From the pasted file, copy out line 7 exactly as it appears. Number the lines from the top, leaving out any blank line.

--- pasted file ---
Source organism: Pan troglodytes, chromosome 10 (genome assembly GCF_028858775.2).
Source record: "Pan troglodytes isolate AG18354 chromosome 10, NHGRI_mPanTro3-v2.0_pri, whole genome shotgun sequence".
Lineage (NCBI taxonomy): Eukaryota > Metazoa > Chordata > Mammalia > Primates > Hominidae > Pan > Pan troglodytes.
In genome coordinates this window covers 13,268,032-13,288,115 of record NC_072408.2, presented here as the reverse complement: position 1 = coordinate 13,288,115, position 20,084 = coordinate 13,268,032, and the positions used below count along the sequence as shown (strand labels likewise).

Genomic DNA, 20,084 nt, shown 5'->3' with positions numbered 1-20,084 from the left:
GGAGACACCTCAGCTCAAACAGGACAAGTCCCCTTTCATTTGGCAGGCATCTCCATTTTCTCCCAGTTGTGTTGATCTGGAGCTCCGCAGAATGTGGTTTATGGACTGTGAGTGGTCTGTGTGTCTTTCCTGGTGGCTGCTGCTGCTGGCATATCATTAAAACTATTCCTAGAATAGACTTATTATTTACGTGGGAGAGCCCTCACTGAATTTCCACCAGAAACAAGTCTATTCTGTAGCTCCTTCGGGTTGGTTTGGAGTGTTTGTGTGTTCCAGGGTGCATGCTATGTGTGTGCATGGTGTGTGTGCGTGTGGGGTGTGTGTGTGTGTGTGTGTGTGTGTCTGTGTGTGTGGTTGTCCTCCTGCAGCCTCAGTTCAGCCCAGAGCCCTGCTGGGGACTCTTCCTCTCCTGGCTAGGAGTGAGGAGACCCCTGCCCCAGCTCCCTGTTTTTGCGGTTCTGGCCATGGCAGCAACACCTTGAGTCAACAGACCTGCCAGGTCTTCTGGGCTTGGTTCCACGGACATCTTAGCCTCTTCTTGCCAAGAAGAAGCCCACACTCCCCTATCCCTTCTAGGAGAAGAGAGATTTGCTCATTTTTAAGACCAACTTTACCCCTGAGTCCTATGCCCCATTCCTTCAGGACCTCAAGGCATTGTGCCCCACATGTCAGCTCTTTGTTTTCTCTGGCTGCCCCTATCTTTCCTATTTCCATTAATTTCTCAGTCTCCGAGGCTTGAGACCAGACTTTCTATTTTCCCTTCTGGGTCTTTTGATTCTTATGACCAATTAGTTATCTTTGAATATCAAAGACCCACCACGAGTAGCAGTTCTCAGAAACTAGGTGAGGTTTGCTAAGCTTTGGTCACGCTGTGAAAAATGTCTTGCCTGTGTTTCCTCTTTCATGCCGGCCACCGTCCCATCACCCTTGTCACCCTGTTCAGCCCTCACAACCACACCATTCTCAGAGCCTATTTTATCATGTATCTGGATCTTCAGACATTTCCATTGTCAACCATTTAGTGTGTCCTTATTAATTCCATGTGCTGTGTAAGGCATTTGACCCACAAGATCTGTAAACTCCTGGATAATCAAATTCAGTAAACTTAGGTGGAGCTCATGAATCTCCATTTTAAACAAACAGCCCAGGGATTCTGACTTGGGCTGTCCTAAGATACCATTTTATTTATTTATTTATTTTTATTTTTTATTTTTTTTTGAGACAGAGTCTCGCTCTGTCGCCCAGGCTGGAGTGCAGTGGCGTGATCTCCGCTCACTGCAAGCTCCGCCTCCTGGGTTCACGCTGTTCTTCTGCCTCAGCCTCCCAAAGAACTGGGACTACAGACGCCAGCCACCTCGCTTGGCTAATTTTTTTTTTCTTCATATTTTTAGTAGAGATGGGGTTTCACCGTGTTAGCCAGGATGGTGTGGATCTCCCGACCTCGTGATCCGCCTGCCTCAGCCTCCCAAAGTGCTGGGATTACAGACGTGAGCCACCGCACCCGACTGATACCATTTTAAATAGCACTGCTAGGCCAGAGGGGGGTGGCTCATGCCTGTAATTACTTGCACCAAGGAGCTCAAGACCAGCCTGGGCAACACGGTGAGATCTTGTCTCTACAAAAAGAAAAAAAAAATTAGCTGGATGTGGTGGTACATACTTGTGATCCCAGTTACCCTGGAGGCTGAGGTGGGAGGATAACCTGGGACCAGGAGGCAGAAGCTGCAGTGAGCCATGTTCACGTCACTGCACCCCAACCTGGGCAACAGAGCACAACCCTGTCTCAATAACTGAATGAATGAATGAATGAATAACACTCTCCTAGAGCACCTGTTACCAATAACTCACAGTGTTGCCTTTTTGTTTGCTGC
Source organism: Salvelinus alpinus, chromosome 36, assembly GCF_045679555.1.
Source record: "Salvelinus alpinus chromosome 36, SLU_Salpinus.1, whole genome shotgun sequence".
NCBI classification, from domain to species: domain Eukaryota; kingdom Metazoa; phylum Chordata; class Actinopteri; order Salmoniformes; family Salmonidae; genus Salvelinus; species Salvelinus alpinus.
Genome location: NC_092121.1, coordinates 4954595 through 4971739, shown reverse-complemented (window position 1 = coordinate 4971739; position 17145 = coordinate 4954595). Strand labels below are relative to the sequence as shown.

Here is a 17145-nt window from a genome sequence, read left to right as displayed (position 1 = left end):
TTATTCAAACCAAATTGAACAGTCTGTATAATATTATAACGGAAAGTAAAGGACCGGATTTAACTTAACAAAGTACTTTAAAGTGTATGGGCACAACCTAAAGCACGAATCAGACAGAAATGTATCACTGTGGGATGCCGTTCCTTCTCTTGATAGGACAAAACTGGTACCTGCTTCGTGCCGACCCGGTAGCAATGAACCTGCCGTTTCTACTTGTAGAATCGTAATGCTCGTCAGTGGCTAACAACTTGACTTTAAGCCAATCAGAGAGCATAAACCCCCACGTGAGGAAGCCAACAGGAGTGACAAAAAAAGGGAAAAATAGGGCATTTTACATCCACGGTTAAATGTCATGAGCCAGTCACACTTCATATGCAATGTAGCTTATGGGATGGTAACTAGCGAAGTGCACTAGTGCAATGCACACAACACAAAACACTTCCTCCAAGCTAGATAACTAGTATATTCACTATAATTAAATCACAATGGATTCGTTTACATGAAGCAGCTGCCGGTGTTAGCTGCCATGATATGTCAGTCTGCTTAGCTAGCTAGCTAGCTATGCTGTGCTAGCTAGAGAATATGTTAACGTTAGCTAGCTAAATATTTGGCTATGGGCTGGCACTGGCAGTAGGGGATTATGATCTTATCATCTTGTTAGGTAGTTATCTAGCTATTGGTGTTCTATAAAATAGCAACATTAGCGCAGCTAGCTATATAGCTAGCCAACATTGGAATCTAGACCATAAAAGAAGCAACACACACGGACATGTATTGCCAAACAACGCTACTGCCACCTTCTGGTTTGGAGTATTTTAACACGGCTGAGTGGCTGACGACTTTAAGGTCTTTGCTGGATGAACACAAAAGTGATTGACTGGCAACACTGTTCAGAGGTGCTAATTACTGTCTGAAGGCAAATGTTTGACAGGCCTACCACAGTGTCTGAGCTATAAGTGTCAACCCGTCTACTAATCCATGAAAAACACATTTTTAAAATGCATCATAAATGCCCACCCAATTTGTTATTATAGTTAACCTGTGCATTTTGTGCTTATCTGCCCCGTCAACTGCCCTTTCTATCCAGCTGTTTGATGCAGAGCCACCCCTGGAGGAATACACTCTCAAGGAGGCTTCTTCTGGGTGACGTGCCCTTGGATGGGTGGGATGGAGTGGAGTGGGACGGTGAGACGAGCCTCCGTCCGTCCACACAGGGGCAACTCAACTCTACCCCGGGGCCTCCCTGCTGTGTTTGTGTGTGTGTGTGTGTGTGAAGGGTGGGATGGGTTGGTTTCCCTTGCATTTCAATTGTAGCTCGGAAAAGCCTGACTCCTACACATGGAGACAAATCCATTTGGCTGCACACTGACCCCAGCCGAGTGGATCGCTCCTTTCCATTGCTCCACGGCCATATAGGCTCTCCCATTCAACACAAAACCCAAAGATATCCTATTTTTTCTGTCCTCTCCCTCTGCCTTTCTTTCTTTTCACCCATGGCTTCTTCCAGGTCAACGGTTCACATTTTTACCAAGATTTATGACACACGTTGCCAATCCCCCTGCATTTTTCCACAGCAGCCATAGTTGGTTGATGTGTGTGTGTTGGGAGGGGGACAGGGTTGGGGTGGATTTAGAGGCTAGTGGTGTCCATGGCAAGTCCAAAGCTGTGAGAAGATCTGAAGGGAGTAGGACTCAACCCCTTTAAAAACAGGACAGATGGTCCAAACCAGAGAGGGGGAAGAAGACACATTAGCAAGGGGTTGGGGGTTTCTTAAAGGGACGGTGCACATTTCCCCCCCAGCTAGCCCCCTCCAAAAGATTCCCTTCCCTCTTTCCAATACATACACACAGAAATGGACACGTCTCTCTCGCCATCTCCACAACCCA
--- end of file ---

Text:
Source organism: Salvelinus alpinus, chromosome 36, assembly GCF_045679555.1.